Champagne appears several times in the latter half of the hourlong television special, called Seattle Is Dying, which was filmed over the past year and aired earlier this month on the Seattle station. He is never interviewed, but he is shown multiple times, either sitting on the sidewalk or bracing himself against newspaper boxes downtown, a Target bag at his feet containing the bottle of laundry detergent he’d just bought.
He, like many other people filmed by the news team but never spoken to on camera, is assumed to be homeless. As the camera focuses on him, KOMO reporter Eric Johnson says, “This man, in the downtown core of our city, was suffering, in distress. Once he fell down he couldn’t get back on his feet again, so he sat there for a long time.”
Champagne struggled to explain why he was sitting on the street that day. It may have been because he sometimes suffers from sciatica — a shooting pain in his back and legs radiating from the sciatic nerve. In fact, his former case manager, Howard Bess, said that at one point a doctor advised Champagne to use a walker.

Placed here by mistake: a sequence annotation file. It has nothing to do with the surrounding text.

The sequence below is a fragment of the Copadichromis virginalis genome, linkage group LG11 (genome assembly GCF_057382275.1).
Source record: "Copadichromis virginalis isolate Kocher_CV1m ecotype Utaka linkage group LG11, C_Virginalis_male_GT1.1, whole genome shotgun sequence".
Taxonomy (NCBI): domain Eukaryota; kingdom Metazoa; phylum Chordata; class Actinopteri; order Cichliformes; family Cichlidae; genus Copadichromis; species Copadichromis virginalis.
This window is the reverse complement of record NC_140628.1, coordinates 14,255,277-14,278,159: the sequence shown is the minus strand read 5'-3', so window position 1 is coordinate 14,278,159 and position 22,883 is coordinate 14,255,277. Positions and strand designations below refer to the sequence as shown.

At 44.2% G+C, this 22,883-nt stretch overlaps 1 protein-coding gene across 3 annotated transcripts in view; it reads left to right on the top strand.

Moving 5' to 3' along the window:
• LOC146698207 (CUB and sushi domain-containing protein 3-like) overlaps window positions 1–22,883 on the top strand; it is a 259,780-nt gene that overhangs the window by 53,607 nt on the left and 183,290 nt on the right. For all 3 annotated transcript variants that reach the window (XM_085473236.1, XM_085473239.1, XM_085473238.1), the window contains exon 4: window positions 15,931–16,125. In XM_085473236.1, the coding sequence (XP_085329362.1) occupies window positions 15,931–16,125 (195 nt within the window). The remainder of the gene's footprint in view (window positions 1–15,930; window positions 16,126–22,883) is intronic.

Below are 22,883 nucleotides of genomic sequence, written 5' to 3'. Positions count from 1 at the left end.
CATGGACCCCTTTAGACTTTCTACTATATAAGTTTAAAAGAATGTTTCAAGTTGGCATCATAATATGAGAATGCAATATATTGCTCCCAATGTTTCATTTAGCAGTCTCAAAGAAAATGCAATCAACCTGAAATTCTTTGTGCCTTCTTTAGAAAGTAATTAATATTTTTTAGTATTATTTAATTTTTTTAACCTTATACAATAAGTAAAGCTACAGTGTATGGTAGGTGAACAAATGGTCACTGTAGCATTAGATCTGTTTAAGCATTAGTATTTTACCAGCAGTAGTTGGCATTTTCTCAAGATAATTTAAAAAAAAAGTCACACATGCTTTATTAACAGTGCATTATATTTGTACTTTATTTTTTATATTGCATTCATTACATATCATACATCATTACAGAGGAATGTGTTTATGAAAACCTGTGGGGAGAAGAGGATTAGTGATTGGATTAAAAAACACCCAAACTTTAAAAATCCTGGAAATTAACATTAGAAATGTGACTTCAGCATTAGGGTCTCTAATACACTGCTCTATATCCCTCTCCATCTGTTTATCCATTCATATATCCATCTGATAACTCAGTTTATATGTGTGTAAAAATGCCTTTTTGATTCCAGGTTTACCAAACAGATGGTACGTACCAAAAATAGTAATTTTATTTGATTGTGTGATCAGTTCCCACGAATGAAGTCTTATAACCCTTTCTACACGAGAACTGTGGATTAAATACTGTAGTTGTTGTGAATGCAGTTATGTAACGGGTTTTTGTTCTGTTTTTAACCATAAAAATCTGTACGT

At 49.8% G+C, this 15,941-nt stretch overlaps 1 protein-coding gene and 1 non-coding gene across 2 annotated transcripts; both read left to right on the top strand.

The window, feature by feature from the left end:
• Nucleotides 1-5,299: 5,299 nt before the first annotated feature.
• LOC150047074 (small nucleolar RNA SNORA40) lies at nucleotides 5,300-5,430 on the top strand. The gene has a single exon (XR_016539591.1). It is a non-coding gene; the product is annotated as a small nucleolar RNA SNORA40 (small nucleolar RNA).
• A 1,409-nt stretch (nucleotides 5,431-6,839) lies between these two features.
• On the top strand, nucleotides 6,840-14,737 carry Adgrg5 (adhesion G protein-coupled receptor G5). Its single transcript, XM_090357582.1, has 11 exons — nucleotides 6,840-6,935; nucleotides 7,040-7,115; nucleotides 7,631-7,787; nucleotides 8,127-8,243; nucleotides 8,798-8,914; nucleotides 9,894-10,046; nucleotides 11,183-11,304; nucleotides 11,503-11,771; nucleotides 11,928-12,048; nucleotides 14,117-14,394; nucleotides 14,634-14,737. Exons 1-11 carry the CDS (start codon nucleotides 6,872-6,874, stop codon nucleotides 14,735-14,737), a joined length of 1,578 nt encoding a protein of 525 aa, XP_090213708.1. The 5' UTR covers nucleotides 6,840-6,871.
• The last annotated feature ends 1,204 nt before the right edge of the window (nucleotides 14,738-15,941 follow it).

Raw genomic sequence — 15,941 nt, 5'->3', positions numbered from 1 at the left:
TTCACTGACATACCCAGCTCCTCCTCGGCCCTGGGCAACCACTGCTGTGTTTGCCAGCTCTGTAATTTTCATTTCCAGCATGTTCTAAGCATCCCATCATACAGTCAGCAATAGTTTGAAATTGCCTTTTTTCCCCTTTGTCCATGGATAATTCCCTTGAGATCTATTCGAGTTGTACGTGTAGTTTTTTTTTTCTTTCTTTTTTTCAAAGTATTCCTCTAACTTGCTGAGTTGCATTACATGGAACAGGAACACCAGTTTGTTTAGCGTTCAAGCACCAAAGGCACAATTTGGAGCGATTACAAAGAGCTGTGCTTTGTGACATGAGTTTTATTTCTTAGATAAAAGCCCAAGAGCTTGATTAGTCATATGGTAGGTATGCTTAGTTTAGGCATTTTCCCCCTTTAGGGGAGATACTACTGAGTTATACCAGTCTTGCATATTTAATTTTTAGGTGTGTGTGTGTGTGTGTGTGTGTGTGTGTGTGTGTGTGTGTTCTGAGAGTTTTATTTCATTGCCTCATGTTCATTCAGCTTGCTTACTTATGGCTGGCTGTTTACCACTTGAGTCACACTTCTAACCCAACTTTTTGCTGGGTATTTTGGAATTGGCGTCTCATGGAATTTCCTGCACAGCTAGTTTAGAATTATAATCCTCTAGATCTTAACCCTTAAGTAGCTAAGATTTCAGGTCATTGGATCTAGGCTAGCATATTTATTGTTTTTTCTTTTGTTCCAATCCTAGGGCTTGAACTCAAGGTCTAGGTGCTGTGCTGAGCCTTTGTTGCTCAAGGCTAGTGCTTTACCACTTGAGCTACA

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“If you take any number of folks who need a walker and set them up on a sidewalk, see how they get up,” said Bess.
Champagne has been homeless before — chronically so, in fact — but he is not homeless now. For 3 1/2 years he’s lived in a small apartment in Interbay, across the street from Whole Foods. His building is called Interbay Place and is one of the Downtown Emergency Service Center’s permanent supportive housing projects, which means staff is available at all hours. He pays $265 a month to live there, a sum paid from the disability checks he receives as a result of a bipolar diagnosis.